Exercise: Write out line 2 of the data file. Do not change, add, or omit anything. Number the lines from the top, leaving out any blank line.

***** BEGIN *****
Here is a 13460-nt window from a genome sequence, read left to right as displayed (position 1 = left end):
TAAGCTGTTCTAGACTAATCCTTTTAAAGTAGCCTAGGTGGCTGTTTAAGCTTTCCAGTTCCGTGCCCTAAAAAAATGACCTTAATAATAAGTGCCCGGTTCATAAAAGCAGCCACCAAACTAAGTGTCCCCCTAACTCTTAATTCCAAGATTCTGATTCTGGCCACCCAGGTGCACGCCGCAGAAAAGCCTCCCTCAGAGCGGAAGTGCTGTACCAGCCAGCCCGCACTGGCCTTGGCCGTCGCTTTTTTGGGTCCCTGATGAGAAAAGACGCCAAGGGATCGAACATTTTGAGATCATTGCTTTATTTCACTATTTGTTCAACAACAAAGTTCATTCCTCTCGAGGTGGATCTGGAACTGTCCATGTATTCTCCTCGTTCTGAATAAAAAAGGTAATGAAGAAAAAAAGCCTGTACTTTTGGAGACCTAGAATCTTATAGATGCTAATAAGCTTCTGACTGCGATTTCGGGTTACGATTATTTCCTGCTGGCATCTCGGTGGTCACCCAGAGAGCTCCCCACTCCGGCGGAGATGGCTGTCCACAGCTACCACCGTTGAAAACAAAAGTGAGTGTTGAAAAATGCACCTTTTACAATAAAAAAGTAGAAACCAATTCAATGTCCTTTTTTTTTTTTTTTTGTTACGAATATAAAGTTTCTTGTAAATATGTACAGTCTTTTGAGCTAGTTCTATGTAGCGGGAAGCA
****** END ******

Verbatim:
TAAGCTGTTCTAGACTAATCCTTTTAAAGTAGCCTAGGTGGCTGTTTAAGCTTTCCAGTTCCGTGCCCTAAAAAAATGACCTTAATAATAAGTGCCCGGTTCATAAAAGCAGCCACCAAACTAAGTGTCCCCCTAACTCTTAATTCCAAGATTCTGATTCTGGCCACCCAGGTGCACGCCGCAGAAAAGCCTCCCTCAGAGCGGAAGTGCTGTACCAGCCAGCCCGCACTGGCCTTGGCCGTCGCTTTTTTGGGTCCCTGATGAGAAAAGACGCCAAGGGATCGAACATTTTGAGATCATTGCTTTATTTCACTATTTGTTCAACAACAAAGTTCATTCCTCTCGAGGTGGATCTGGAACTGTCCATGTATTCTCCTCGTTCTGAATAAAAAAGGTAATGAAGAAAAAAAGCCTGTACTTTTGGAGACCTAGAATCTTATAGATGCTAATAAGCTTCTGACTGCGATTTCGGGTTACGATTATTTCCTGCTGGCATCTCGGTGGTCACCCAGAGAGCTCCCCACTCCGGCGGAGATGGCTGTCCACAGCTACCACCGTTGAAAACAAAAGTGAGTGTTGAAAAATGCACCTTTTACAATAAAAAAGTAGAAACCAATTCAATGTCCTTTTTTTTTTTTTTTTGTTACGAATATAAAGTTTCTTGTAAATATGTACAGTCTTTTGAGCTAGTTCTATGTAGCGGGAAGCA